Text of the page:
John Piper, founder and teacher of DesiringGod.org and chancellor of Bethlehem College & Seminary, took the stage at the Together For The Gospel conference to warn that some pastors avoid preaching about the importance of holy living because they live secret, sin-filled lives.
“Some pastors avoid preaching on the urgency and necessity of holiness because their own secret lives are morally compromised,” the 76-year-old pastor contended. “They are wasting time on trifles. They are watching movies that fill their minds with worldliness and ungodliness. They are dabbling in pornography or worse.”
“They are dishonest in their financial dealings. They continually overeat in bondage to food. They neglect the teaching of their children in things of the Lord and they don’t pray with their wives. They are starting to medicate with wine at night, which they once called ‘freedom.’ Their casual mouth has become crude. … And they are becoming second-handers [by] using other people’s sermons.”
The T4G conference took place in Louisville, Kentucky, from April 19 to 21. The event featured sermons from multiple preachers and was attended by pastors from “over 25 denominations, all 50 states and 62 nations,” for the purpose of hearing God’s Word in order to edify, uplift and “grow in the Gospel of Jesus Christ,” as stated on its website.
This year’s conference marked the final T4G after 16 years of the biannual conference.
During his sermon, Piper said some pastors only preach about how Jesus’ sacrificial shedding of blood means that there is grace for forgiveness. He said many of the pastors in such scenarios often avoid sharing sermons about how grace is also supposed to conquer sin and should lead to holier living.
“[Some pastors] have grown weary of fruitful Bible study. … Is it any wonder that these pastors preach grace to forgive and not grace to conquer anyone? There’s no mystery there,” Piper preached.
“They lift high the cross covering all their sins and never make the biblical connection with the crucified One. … He was crucified to conquer your pornography. He was crucified to conquer your laziness. He was crucified to conquer our gluttony. He was crucified to conquer our dishonesty. He was crucified to bring back the joy of creating your own sermons.”
Piper warned about pastors who tend to “avoid anything approaching the kind of preaching that would confront people with their sin and would risk making them unhappy.”
“There are pastors that are so deeply infected with the coddling culture that we live in [within] contemporary America. They’re not only hypersensitive to being offended, but in the pulpit, they’re fearful of stirring up anybody’s displeasure,” he emphasized.
“There are reasons for this reluctance to preach the urgency of holiness, and one of them is deep-seated insecurity in the pastor, [that they never grew out of]. Our insecurities can come from a lot of different places.”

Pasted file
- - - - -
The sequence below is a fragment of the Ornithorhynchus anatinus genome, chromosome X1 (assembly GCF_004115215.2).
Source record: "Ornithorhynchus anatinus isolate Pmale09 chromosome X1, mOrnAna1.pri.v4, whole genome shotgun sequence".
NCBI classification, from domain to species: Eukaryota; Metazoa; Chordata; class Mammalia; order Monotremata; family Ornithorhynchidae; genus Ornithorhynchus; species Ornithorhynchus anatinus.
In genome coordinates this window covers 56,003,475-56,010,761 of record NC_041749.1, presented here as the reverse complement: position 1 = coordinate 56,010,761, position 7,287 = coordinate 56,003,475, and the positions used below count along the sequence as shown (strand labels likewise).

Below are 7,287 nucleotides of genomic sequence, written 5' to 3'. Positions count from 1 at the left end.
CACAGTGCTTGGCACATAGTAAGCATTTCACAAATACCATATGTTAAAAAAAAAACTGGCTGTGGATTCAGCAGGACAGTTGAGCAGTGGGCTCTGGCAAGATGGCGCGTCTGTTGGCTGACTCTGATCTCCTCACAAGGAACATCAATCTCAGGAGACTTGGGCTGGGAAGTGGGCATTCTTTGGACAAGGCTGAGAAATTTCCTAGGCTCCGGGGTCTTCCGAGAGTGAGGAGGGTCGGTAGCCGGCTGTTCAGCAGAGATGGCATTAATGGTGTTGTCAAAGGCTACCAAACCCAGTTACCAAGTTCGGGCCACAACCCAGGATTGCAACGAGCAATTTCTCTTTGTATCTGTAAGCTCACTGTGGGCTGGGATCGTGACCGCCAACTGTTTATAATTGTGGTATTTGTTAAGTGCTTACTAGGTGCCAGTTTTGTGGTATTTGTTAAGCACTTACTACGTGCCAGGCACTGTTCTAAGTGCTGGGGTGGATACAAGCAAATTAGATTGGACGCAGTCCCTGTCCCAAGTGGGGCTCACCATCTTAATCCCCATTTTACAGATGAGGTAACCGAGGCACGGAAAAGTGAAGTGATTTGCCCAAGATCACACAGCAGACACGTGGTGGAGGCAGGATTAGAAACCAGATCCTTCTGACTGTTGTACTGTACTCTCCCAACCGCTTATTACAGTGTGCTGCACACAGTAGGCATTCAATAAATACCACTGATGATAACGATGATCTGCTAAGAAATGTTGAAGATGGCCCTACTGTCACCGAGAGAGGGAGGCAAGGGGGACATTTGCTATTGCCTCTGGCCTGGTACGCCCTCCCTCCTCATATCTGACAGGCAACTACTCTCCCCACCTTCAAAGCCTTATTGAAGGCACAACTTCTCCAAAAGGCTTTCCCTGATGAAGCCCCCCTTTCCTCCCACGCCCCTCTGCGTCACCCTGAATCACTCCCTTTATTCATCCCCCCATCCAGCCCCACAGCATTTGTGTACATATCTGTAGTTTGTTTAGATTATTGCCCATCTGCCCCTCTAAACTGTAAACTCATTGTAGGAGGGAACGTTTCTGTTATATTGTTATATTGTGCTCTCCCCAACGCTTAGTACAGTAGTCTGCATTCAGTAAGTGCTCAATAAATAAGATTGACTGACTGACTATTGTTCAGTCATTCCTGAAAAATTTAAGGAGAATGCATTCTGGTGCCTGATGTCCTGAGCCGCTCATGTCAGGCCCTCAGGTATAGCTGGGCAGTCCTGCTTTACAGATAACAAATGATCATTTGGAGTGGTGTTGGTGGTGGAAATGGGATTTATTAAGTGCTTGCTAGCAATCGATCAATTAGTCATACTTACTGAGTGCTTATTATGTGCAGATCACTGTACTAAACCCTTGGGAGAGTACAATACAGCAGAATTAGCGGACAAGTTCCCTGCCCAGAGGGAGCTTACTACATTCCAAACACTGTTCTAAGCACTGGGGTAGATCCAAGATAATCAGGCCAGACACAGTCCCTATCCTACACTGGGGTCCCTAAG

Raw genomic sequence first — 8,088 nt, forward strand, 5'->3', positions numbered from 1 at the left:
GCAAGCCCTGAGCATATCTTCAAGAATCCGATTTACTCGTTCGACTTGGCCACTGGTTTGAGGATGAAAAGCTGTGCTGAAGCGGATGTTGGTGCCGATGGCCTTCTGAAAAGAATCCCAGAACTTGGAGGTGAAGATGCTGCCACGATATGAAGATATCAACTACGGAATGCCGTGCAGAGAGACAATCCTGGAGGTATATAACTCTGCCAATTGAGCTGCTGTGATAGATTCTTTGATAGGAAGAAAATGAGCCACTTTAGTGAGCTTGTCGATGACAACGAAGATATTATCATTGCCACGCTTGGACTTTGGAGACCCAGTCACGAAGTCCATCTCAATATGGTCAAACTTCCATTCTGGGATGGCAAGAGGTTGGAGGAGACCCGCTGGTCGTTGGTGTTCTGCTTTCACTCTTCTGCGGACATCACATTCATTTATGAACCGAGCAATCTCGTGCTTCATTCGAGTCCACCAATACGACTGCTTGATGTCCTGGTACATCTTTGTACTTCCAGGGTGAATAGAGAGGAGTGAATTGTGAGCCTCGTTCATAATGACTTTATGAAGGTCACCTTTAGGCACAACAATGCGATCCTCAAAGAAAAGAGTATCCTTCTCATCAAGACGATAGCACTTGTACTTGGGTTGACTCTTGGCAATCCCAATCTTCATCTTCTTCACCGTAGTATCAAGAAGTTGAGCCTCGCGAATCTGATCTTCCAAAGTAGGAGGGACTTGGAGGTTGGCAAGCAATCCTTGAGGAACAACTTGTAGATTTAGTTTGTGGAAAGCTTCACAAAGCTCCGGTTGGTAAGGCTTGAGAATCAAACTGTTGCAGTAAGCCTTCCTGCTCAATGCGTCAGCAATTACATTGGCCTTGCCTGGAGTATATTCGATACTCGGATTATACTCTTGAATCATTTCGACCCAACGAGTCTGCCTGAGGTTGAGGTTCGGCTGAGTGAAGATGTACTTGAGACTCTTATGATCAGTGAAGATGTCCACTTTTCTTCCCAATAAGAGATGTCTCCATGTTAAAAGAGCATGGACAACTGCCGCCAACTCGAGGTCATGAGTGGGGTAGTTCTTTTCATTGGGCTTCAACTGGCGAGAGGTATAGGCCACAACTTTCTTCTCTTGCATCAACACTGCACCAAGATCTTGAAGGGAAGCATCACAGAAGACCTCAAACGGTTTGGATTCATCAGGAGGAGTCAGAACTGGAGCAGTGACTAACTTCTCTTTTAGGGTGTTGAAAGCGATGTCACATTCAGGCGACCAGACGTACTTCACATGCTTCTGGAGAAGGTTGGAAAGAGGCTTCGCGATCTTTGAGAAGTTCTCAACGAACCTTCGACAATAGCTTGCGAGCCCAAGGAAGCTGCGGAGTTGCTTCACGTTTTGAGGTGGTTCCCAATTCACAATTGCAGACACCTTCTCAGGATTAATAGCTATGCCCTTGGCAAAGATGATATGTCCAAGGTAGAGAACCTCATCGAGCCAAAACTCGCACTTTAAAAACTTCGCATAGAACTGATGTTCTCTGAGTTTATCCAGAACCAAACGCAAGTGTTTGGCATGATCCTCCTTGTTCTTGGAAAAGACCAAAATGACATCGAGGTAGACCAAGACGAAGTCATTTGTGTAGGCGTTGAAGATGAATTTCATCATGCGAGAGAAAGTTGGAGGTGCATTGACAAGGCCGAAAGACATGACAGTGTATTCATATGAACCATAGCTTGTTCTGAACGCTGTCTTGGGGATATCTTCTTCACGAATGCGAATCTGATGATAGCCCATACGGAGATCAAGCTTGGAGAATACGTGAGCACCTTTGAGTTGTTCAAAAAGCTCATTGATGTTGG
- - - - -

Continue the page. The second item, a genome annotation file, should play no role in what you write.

Piper inferred earlier in the sermon that some pastors might only preach about grace and not on the “urgency” of Christians living holy lives because they “simply have not seen the connection between the sin burying work of Christ and the sin killing work of the Christian.”
The theologian added that some pastors struggle with being “reluctant to press the conscience of their people with biblical demands for holiness because they fear the rebuke of Jesus.”
“To such pastors, I would plead [with you] that you not try to address a real biblical danger in an unbiblical way. The point of this message is that the Christian fight for holiness is connected to the forgiveness of sins in a gloriously unique Gospel way,” he said.
“No other religion in the world comes close to what I’m talking about. In the connection between the sin-bearing work of Christ, finished, perfect, effective and the warfare that you have against sin. … Brothers, get to know this strange, wonderful, unique Gospel dynamic for how to move from the sin-bearing work of Christ to the sin-killing work of the Christian and show your people. … Show your people how to live it.”
The pastor added that some religious leaders are “fearful” of being labeled “conservative, fundamentalist, progressive or woke.”
“They’re going to avoid any kind of biblical command that would put them in some camp that they don’t want to be a part of. That’s bondage,” Piper said.
“For example, they’re not going to deal with racial discrimination because they’re going to get called woke. They’re not going to deal with modesty or nudity in movies because they’re going to get called fundamentalist. They’re not going to deal with the fact that we are citizens of heaven before we’re citizens of America because they’re going to be called unpatriotic by the veterans in the congregation.”
According to Piper, there is a solution to the “bondage” of insecurity that many pastors face today.
“The remedy for this kind of bondage to the opinions of others is first: become more like Jesus. … Don’t you want to be free like that?” Piper asked.
“And the second part of the remedy is to be so radically committed [to] all that the Bible teaches so that just when people think that they have you pegged and in some camp, you bring something out of your Bible treasure that just throws them totally off balance. … You got to displease everybody sometimes, or you’re probably not getting it right.”
Earlier in the sermon, Piper said he urges church leaders and pastors “to get to know your insecurities really well.” He noted that when a pastor knows their insecurities, they are able to overcome any bondage that involves fear rooted in being overly fixated on pleasing others.
“Be honest about [your insecurities] and dig deep into sovereign grace. And if necessary, get a counselor to help you so that you become a free person; free from bondage to people-pleasing,” he advised.